It is 2035. The US dollar is not a reserve currency anymore because nobody buys oil or borrows from the IMF or World Bank. IRS, once the biggest US-dollar creditor in the world, is struggling to tax decentralized cryptographically protected businesses freely operating across borders. A lot fewer economic players need US dollars because their debts (taxes, loans, and invoices) are not denominated in US dollars.
What does this have to do with smart contracts and lawyers you ask?
If technology, new energy sources, and rising third-world wealth cause these cataclysmic changes in the financial system, cryptoeconomies (aka blockchains) will fill in the gaps and meet new needs in a future world with no single-currency bias and little trust in central banks. One of the top and most common financial innovations in cryptoeconomies will be automated payments between machines or between machines and humans. Software that controls these payments is known as smart contracts today.
Automated payments are possible in conventional economies that are based on central banks, even today and even between machines. Parties must hold fiat currencies such as US or Canadian dollars to participate. The biggest downside of fiat currencies is that they require holders to surrender them to banks to make payments (apart from payments by banknotes, the transaction cost of which is directly proportionate to the transaction size). Central banks stringently screen banks and governments heavily regulate them. Banks will immediately comply with court-issued enforcement processes or government seizure orders in proper form. They can also deny access to the payment system without recourse at will because of their nominally private status. Also, since central banks issue fiat currency at discretionary emission rates, they have the power to transfer wealth from creditors to debtors. Biggest debtors are sometimes governments running budget deficits (with creditors being fixed-income citizens paying more for everything). Finally, conventional payment clearance times are painfully long by machine standards. Although various abstractions such as credit cards can speed things up, they are by nature tenuous as banks are known to block cards arbitrarily due to their extreme risk intolerance. It also takes days for card payments to settle into actual money—a process which a simple dispute can delay or stop.
From a purely physical point of view and without any moral judgment, fiat money is reversible thanks to the centralized nature of the banking system. It is reversible by governments, plaintiffs, banks, credit card processors, central banks, and so on.
Crypto money is irreversible by design. This is a huge advantage to parties concerned with regulatory or political risk. Another advantage is instant or near instant settlement/clearance time compared to fiat. You can’t beat that if the world economy consists mostly of machines and international decentralized businesses, and the US dollar is not important anymore. The pull of cryptoeconomies will be too strong to resist.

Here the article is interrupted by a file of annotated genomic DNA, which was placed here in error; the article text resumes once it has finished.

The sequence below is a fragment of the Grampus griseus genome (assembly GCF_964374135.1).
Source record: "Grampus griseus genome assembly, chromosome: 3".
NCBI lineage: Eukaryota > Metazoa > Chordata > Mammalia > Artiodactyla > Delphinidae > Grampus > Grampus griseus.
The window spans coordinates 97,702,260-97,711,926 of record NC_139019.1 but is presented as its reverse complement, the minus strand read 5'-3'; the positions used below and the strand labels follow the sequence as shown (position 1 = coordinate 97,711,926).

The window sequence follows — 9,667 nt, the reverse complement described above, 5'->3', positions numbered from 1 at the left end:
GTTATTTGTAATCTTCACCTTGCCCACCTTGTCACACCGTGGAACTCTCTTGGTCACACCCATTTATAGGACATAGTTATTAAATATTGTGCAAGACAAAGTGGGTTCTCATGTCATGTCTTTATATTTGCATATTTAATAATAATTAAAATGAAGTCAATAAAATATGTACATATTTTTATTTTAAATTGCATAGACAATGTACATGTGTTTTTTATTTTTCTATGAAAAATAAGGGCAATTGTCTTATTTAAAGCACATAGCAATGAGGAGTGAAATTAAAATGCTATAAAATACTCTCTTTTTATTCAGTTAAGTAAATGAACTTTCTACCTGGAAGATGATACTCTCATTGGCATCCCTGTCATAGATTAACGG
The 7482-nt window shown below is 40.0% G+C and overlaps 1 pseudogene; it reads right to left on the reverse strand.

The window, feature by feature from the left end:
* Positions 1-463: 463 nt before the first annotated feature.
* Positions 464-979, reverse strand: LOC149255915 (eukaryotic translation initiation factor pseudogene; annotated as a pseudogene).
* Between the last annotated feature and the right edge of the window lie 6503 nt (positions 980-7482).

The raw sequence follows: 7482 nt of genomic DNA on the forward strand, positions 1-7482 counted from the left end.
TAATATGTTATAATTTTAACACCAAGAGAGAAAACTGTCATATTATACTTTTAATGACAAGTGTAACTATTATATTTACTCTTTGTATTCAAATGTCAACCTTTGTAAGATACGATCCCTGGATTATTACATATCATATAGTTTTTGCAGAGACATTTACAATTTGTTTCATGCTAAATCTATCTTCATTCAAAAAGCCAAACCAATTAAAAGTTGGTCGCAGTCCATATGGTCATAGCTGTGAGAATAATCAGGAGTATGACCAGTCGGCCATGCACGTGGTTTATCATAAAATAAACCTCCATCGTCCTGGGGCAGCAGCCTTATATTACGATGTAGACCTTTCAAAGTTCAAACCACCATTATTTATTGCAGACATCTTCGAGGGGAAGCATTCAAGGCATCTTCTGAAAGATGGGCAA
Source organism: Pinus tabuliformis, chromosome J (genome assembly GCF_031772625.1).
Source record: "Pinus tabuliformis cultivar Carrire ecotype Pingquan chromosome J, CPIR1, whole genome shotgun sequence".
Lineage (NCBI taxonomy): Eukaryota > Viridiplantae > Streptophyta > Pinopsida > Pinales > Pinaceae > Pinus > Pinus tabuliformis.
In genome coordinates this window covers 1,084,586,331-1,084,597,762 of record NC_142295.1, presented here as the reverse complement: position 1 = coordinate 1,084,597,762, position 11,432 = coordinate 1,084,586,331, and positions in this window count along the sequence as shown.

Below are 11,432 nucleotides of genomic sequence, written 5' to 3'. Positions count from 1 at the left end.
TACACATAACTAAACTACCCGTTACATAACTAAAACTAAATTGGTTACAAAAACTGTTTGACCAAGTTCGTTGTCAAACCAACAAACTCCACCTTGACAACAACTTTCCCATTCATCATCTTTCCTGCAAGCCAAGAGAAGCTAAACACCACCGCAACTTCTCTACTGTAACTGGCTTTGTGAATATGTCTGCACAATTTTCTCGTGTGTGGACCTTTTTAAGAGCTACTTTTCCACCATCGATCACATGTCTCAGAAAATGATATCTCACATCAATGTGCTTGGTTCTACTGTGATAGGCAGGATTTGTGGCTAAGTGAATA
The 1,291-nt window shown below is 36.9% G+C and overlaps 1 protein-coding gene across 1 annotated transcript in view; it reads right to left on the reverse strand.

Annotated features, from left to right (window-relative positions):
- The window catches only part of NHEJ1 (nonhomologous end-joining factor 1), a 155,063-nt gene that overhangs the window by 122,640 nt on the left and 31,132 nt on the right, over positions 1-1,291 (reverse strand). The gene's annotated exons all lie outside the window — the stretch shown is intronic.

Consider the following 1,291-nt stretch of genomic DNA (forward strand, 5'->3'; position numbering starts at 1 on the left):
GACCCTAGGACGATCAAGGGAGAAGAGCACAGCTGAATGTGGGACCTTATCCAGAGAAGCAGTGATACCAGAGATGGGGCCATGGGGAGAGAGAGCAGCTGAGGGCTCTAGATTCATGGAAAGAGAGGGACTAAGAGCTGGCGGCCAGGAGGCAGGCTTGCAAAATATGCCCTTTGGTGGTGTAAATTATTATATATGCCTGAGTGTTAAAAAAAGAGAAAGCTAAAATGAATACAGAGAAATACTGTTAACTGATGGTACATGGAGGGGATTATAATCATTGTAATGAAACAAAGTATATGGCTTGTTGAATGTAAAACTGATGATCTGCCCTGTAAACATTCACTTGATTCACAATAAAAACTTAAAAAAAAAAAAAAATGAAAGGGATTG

So “smart contracts” will proliferate. But lawyers will not write them because “smart contracts” are not contracts.
Lawyers will not write smart contracts just like lawyers do not write any other software code that affects legal rights and obligations today. Do lawyers write automated stock-trading software, code that ships product when a condition is triggered, even software that adjudicates Ebay disputes? All of these are perfect analogies of smart contracts with respect to the role of lawyers. No lawyer writes code as practice of law because it’s not. Lawyers may guide business analysts that design specifications for software engineers but they do not and will not write code. Let each do their own.
Two words are responsible for the confusion around the notion of lawyers writing smart contracts: “write” and “contract.” Lawyers writing contracts is the essential form of law practice and someone must write smart contracts so it looks like lawyers would do it (or others—dramatically taking work from lawyers).
The word contract has two meanings: a set of agreed rights and obligations (based on offer, acceptance, consideration) and written evidence of such rights and obligations. Of course, most of the time, a written form is not a necessary property of contracts (a fact responsible for much litigation).
Smart contracts are not written evidence of agreed rights and obligations because (1) they encapsulate only a portion of any rights and obligations that is related to contractual performance; and (2) they may exist without any agreed rights and obligations at all.
On the first point: smart contracts are computer directives telling a decentralized computer managing cryptographically protected assets to do something with the assets when certain conditions are fulfilled. If these conditions and actions they trigger arise out of a legal contract, then the smart contract is merely a program executing some aspect of a contract.
On the second point: a smart contract can distribute gifts (not a contract); it can pay taxes (not a contract); it can pay fines (not a contract); it can pay automatic compensation for a wrong (not a contract). Finally a philosophical question: if a cryptoeconomy is outside the reach of any court, can a contract even exist?
Smart contracts is a great term for designers and participants of cryptoeconomies. They get it. The Ethereum community is not confused by smart contracts. As for lawyers, my advice is: don’t worry about smart contracts for now. Engineers will come to you later when cryptoeconomies become too big for traditional economies to ignore.